Rating: R (for strong violence, drug material, and some language including sexual references)

Piercing

(Greenwich) Christopher Abbott, Mia Wasikowska, Marin Ireland, Wendell Pierce. An upstanding husband goes on a business trip where he aims to murder an innocent. The call girl he invites to his room however has an agenda of her own.

See the trailer here
For more on the movie this is the website

Genre: Thriller
Now Playing: Enzian Theater

Rating: R (for aberrant violent and sexual content, nudity, and language)

The Prodigy

(Orion) Taylor Schilling, Jackson Robert Scott, Peter Mooney, Colm Feore. A young mother discovers that her beautiful little boy has been possessed by an evil entity. She is torn between her maternal instinct to protect her son and a need to discover what is wrong with him – a journey that will blur the lines of reality.

See the trailer and video featurettes here
For more on the movie this is the website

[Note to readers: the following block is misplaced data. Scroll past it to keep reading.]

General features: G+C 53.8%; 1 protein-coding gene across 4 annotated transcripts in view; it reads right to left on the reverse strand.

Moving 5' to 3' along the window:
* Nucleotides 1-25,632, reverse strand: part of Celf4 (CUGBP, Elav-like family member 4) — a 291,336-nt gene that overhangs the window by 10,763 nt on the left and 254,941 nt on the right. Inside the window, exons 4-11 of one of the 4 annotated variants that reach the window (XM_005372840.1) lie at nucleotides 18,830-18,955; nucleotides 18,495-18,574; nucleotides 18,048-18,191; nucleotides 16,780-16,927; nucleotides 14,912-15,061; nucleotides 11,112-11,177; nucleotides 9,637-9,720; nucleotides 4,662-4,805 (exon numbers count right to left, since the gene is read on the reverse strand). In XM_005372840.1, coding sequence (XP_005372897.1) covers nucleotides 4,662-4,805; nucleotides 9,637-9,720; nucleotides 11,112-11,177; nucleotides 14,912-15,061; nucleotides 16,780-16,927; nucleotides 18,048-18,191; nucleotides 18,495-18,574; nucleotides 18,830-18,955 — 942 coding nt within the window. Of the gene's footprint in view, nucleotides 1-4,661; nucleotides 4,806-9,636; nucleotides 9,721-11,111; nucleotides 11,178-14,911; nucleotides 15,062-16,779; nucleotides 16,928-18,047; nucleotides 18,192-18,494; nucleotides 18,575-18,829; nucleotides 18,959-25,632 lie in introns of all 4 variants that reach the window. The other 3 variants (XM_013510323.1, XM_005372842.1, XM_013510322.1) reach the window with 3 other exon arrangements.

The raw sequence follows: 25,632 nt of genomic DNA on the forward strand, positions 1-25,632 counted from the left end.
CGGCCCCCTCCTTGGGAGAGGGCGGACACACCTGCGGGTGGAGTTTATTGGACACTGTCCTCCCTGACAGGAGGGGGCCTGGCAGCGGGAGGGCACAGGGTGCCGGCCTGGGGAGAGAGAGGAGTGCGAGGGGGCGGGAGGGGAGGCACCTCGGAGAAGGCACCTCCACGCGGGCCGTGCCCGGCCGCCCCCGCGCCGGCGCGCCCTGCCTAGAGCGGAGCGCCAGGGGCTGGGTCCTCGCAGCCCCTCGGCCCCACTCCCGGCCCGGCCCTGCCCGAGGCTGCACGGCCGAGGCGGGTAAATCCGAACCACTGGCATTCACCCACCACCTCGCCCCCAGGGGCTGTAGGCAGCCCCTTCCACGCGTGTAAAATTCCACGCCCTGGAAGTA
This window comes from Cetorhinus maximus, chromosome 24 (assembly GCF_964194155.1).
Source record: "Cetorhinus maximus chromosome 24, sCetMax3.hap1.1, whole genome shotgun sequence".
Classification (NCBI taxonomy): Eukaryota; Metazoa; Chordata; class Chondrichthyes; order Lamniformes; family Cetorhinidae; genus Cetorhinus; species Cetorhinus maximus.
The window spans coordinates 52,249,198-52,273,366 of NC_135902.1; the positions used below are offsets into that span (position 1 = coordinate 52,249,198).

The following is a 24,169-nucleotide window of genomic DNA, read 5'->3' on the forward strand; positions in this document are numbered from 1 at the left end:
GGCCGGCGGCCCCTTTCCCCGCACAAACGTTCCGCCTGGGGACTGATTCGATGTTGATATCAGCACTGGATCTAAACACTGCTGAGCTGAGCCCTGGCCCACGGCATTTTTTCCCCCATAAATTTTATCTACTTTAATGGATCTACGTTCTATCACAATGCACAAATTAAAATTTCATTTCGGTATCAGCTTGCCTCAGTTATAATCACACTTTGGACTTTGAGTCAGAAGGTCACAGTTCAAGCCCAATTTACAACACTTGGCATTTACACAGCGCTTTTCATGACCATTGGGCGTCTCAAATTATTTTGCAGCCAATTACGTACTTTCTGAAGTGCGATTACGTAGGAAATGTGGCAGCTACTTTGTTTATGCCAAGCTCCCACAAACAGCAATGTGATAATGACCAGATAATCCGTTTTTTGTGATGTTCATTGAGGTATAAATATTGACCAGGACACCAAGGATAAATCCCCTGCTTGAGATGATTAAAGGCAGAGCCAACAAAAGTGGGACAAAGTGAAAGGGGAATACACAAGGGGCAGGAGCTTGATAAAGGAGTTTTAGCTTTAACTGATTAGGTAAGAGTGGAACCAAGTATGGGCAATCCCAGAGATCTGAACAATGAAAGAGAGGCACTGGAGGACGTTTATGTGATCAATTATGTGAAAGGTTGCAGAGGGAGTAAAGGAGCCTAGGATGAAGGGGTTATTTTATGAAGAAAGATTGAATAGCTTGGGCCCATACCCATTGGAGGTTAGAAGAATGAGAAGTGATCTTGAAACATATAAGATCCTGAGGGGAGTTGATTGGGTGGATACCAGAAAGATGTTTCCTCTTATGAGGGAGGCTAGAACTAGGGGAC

Genre: Horror
Now Playing: Wide Release

Rating: R (for violence, disturbing and bloody images, a sexual reference and brief graphic nudity)

What Men Want

(Paramount) Taraji P. Henson, Aldis Hodge, Tracy Morgan, Richard Roundtree. A career driven sports agent has run up against the glass season at the agency where she works. When she obtains the power to hear men’s thoughts, she uses her new-found gift to help her advance her career.

See the trailer, clips, interviews, video featurettes and B-roll video here
For more on the movie this is the website

Genre: Comedy
Now Playing: Wide Release

Rating: R (for language and sexual content throughout, and some drug material)

ALSO OPENING IN ORLANDO/DAYTONA:

The Aspern Papers
Berlin, I Love You
The Final Wish
The Man Who Killed Hitler and Then the Bigfoot
Mary, Marry Me
Peppa Pig Celebrates Chinese New Year
The Second Time Around
Yatra

ALSO OPENING IN MIAMI/FT. LAUDERDALE:

Anina
Heading Home: The Tale of Team Israel
Integrity
The Invisibles
Natasaarvabhowma
Pegasus
Peppa Pig Celebrates Chinese New Year
Untogether
The Wandering Earth
Yatra